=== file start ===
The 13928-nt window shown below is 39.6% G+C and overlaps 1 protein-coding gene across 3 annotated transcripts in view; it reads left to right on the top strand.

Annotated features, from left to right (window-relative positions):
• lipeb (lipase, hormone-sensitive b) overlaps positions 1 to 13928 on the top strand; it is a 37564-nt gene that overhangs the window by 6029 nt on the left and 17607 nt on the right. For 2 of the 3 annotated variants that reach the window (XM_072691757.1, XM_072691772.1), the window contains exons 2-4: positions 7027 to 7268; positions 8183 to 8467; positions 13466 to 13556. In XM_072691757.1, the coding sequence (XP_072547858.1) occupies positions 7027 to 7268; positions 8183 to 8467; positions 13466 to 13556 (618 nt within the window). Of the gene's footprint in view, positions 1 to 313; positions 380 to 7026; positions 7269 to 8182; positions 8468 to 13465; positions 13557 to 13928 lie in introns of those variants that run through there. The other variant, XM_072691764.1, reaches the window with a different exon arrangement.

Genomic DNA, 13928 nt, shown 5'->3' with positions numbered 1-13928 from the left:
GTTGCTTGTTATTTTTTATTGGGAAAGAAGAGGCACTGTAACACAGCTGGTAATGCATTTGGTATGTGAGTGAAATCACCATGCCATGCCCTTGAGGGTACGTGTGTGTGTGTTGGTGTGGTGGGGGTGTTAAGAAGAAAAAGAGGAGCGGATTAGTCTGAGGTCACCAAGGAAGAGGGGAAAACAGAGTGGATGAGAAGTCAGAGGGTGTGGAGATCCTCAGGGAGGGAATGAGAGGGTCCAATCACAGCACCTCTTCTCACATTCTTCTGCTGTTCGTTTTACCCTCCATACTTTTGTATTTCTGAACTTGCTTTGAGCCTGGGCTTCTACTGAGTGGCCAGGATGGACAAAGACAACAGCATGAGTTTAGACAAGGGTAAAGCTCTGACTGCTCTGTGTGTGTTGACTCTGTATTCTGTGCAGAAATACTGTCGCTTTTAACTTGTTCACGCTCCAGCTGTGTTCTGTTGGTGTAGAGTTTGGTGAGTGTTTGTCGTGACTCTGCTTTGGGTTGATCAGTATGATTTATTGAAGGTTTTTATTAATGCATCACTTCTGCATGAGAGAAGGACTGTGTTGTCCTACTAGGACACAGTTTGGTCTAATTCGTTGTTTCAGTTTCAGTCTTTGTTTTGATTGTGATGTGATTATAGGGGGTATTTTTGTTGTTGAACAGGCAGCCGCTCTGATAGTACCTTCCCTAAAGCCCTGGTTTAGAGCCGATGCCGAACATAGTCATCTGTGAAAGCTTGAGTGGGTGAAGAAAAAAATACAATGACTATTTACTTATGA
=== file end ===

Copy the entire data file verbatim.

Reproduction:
The 13928-nt window shown below is 39.6% G+C and overlaps 1 protein-coding gene across 3 annotated transcripts in view; it reads left to right on the top strand.

Annotated features, from left to right (window-relative positions):
• lipeb (lipase, hormone-sensitive b) overlaps positions 1 to 13928 on the top strand; it is a 37564-nt gene that overhangs the window by 6029 nt on the left and 17607 nt on the right. For 2 of the 3 annotated variants that reach the window (XM_072691757.1, XM_072691772.1), the window contains exons 2-4: positions 7027 to 7268; positions 8183 to 8467; positions 13466 to 13556. In XM_072691757.1, the coding sequence (XP_072547858.1) occupies positions 7027 to 7268; positions 8183 to 8467; positions 13466 to 13556 (618 nt within the window). Of the gene's footprint in view, positions 1 to 313; positions 380 to 7026; positions 7269 to 8182; positions 8468 to 13465; positions 13557 to 13928 lie in introns of those variants that run through there. The other variant, XM_072691764.1, reaches the window with a different exon arrangement.

Genomic DNA, 13928 nt, shown 5'->3' with positions numbered 1-13928 from the left:
GTTGCTTGTTATTTTTTATTGGGAAAGAAGAGGCACTGTAACACAGCTGGTAATGCATTTGGTATGTGAGTGAAATCACCATGCCATGCCCTTGAGGGTACGTGTGTGTGTGTTGGTGTGGTGGGGGTGTTAAGAAGAAAAAGAGGAGCGGATTAGTCTGAGGTCACCAAGGAAGAGGGGAAAACAGAGTGGATGAGAAGTCAGAGGGTGTGGAGATCCTCAGGGAGGGAATGAGAGGGTCCAATCACAGCACCTCTTCTCACATTCTTCTGCTGTTCGTTTTACCCTCCATACTTTTGTATTTCTGAACTTGCTTTGAGCCTGGGCTTCTACTGAGTGGCCAGGATGGACAAAGACAACAGCATGAGTTTAGACAAGGGTAAAGCTCTGACTGCTCTGTGTGTGTTGACTCTGTATTCTGTGCAGAAATACTGTCGCTTTTAACTTGTTCACGCTCCAGCTGTGTTCTGTTGGTGTAGAGTTTGGTGAGTGTTTGTCGTGACTCTGCTTTGGGTTGATCAGTATGATTTATTGAAGGTTTTTATTAATGCATCACTTCTGCATGAGAGAAGGACTGTGTTGTCCTACTAGGACACAGTTTGGTCTAATTCGTTGTTTCAGTTTCAGTCTTTGTTTTGATTGTGATGTGATTATAGGGGGTATTTTTGTTGTTGAACAGGCAGCCGCTCTGATAGTACCTTCCCTAAAGCCCTGGTTTAGAGCCGATGCCGAACATAGTCATCTGTGAAAGCTTGAGTGGGTGAAGAAAAAAATACAATGACTATTTACTTATGA